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Property Tax Bill Stalled in Congress, Delegate Says

Dec. 7, 2007 — While Delegate Donna M. Christensen initially hoped that a bill to give the territory the right to set its own tax policy would make it through the U.S. Congress, it now doesn't seem likely.
"It's very unlikely it will get through the Senate before we get out of here," Christensen aide Brian Modeste said Thursday.
If the bill made it through the U.S. House of Representatives without any other bills being attached, Modeste said it wouldn't have to go back to the U.S. Senate for approval.
However, Modeste said three unrelated bills were added Wednesday to the package, so it now needs to go back to the U.S. Senate for approval because senators initially passed a version of the bill before the House took up the matter.
He said it's possible, but unlikely the senators would OK the bill package.
He said those added bills concerned a National Park Service study, the National Historic Preservation act and a waste reclamation matter.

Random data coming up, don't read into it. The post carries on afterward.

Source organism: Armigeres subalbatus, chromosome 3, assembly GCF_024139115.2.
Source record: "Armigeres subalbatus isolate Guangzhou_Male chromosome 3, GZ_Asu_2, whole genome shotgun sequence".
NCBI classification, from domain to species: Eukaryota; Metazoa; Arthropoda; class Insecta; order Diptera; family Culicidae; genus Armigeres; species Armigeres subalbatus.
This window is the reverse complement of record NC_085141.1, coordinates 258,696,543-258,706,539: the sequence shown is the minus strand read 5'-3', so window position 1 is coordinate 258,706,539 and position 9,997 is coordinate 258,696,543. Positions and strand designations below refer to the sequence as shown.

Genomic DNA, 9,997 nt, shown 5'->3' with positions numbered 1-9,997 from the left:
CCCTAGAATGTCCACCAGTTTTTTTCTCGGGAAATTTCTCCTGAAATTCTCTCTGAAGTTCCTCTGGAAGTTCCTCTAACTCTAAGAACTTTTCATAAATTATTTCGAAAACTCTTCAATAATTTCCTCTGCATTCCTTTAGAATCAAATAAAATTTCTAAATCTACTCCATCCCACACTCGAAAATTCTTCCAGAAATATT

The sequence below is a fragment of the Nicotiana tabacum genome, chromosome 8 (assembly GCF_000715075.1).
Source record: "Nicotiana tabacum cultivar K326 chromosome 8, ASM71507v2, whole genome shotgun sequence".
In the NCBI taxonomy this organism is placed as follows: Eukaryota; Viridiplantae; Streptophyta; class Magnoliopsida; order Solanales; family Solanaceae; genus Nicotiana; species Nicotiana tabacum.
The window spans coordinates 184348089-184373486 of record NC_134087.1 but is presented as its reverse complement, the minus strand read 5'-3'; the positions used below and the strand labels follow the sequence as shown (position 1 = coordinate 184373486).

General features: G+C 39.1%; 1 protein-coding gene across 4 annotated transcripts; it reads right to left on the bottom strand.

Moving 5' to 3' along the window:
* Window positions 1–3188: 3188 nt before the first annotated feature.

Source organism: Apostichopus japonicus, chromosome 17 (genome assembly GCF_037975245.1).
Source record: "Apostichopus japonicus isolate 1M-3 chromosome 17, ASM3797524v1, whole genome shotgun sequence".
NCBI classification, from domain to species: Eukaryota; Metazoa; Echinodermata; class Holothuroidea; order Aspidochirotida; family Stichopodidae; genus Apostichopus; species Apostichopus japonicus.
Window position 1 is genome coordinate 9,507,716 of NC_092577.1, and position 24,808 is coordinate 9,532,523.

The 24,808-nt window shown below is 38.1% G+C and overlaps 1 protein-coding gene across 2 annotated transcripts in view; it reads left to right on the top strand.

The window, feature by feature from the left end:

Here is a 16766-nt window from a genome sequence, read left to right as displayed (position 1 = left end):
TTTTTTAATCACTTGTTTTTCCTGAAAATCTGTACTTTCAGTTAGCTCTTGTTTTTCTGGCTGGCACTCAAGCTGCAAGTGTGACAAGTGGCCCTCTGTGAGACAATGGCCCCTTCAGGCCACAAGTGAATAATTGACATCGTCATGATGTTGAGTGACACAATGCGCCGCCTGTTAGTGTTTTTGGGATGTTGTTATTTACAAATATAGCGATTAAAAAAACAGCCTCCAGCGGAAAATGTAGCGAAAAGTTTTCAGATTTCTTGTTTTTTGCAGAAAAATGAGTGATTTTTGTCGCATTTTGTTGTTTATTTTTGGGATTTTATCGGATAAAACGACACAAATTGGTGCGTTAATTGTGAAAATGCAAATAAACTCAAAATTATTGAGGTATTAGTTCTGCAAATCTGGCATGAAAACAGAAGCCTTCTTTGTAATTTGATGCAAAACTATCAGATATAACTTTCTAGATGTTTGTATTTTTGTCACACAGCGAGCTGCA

In her press release announcing that the bill was going to the floor, Christensen said the bill was necessary because property owners, particularly those on St. John, face big tax increases once the property revaluation is completed.
Modeste said those living in modest houses in high-end neighborhoods would really feel the bite.
Christensen's bill would repeal a 1936 federal law that limits the ability of local legislators to provide tax relief. The need for a change in the law came to light in 2004 when U.S. District Judge Thomas K. Moore ruled, in a suit regarding commercial property taxes, that the 1936 law was still valid. The law mandates that the government assess real estate based on market value, rather than replacement cost, and to tax all properties at the same rate regardless of whether they were used for residential or commercial purposes.
Modeste said the delegate will try again to get the bill through when the new Congress gets under way in January.
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